AllPolitics - Debates '96

Debate Notebook

Here's a set of post-debate observations, funny, serious and frivolous. If you have some to add, tell us at

Body Language

Pistols at dawn. Two tall, dark suits pacing, turning, circling against the dramatic black backdrop of the studio, and trying subtly to make things a bit awkward for one another.

Speedy Segue

Dole managed to bring up the FBI files controversy among "ethical problems at the White House today" on the very first question. A woman asked about the perceived gap between standards taught to children and those evidenced in government.

Best Heard In Context

"I only have 30 seconds, I can't fix the statistics," Clinton said. He was suggesting Dole's numbers were funny on the percentage of people who have been helped by the Family Leave Act, an area in which Dole opposed government intervention.

Quitting Is Easier Than Explaining

Asked by an ex-smoker to explain his comment earlier this year that tobacco may not be addictive, Dole said, "Oh, that's very easy."

First, he cited his 1965 vote to put warning labels on cigarette packets and said his brother "probably died partly because of cigarettes."

"I was asked a technical question: Are they addictive? Maybe they're -- they probably are addictive. I don't know. I'm not a doctor. You shouldn't smoke."

Dole ended by talking about illegal drugs. Tobacco not included.

Seeing Red

San Diego rolled out the red carpet, a garish red worthy of Matisse. Maybe the organizers thought it would help everyone stay awake.

Finally, It's A Tie

Dole's pewter tie with tiny square black dots whipped Clinton's predictable maroon and bright blue diagonal stripe. AllPolitics running tie tally: Clinton won the first round and Dole the second.

Can't Pick Your Relatives

"I got lots of relatives ... They're not all Republicans. Maybe all but one," Dole confessed in his opening statement.

Modulation And Moderation

Both Dole and Clinton practiced their polite voices, speaking in quiet, calm voices in this intimate forum.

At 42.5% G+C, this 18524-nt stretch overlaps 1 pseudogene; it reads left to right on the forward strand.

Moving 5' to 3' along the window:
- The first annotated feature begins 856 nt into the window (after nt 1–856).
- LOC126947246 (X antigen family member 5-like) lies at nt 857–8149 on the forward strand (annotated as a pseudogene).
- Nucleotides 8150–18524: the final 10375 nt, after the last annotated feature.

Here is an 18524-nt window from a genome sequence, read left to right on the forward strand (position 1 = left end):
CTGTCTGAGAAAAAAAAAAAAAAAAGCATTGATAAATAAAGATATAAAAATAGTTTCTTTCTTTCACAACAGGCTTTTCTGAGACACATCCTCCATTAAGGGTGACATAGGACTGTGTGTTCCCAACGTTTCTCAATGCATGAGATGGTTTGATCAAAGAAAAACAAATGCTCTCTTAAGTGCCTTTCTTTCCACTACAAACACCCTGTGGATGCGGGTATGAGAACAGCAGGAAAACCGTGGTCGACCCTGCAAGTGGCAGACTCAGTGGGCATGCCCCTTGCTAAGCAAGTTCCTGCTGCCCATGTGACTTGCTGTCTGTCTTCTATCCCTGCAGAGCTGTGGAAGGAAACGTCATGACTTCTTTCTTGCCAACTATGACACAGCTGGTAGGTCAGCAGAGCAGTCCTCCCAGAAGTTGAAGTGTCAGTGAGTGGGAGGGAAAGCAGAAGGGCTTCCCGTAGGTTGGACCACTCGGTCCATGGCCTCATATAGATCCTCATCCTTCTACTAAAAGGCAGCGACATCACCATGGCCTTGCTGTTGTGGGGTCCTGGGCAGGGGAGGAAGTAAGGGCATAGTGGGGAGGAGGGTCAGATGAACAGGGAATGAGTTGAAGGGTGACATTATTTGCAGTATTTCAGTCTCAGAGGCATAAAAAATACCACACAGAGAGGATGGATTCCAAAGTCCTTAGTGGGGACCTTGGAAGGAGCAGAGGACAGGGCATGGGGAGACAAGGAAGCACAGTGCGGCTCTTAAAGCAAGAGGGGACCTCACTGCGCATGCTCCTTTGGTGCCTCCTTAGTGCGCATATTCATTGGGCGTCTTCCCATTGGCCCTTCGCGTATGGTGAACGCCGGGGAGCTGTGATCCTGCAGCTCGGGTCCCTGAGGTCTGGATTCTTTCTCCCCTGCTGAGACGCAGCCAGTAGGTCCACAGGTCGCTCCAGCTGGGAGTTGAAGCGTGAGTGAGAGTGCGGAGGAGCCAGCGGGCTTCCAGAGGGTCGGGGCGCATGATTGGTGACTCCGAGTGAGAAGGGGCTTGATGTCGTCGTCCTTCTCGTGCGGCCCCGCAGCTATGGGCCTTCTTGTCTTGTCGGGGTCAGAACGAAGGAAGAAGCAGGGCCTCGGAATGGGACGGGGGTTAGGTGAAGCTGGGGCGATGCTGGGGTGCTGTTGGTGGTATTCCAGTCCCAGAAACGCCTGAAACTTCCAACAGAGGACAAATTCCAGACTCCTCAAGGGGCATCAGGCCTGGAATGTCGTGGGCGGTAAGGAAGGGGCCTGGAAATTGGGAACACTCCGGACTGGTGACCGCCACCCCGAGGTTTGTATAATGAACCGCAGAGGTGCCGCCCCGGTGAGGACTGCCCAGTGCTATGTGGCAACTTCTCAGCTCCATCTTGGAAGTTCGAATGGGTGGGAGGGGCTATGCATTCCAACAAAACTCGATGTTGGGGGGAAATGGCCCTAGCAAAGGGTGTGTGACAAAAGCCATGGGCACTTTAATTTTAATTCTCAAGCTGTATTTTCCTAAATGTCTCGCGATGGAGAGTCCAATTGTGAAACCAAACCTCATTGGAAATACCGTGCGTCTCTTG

Cocktail Party Reflexes

Clinton used the names of audience members regularly, asked one man about his job and even took a show of hands from the audience on the subject of managed health care (some have it, but few of them like it).

Um, May I See That For A Second?

A young educator read to the presidential candidates from a colorful little book called, "If I Were President."

"I believe that when we are able to come together and stop fighting amongst ourselves, we will get along a lot better," a sixth grader says in the book.

Best Charity Promotion

"I have a little foundation for the disabled, called the Dole Foundation," said the Republican candidate, who lost effective use of his right arm in World War II.

Oh Yeah, And I'm A Supply-Sider, Too

"There you go again," said Dole, borrowing that 1980 debate great of Ronald Reagan to accuse Clinton of misrepresenting Republican funding of Medicare.

After You, Sir

"I'll get out of your way here," Dole said, politely yielding the floor to Clinton.

Cynicism Begone

"I'm a third-year student at UC San Diego," said a sweet-looking young woman. "And I just want to say that it's a great honor representing the voices of America."

And He Probably Reads It All The Way Through

Clinton cited Britain's erudite Economist magazine on a survey of economists about Dole's tax plan.

Age Deference

"Wisdom comes from age, experience and intelligence. And if you have some of each -- and I have some age and some experience, some intelligence -- that adds up to wisdom," Dole said.

"I don't think Senator Dole is too old to be president. It's the age of his ideas that I question," responded Clinton.

Feel Free, Though, To Vote Republican

"So don't smoke. Don't drink. Don't use drugs. Just don't do it," Dole admonished, answering a question from a former smoker about his position on tobacco's addictiveness.

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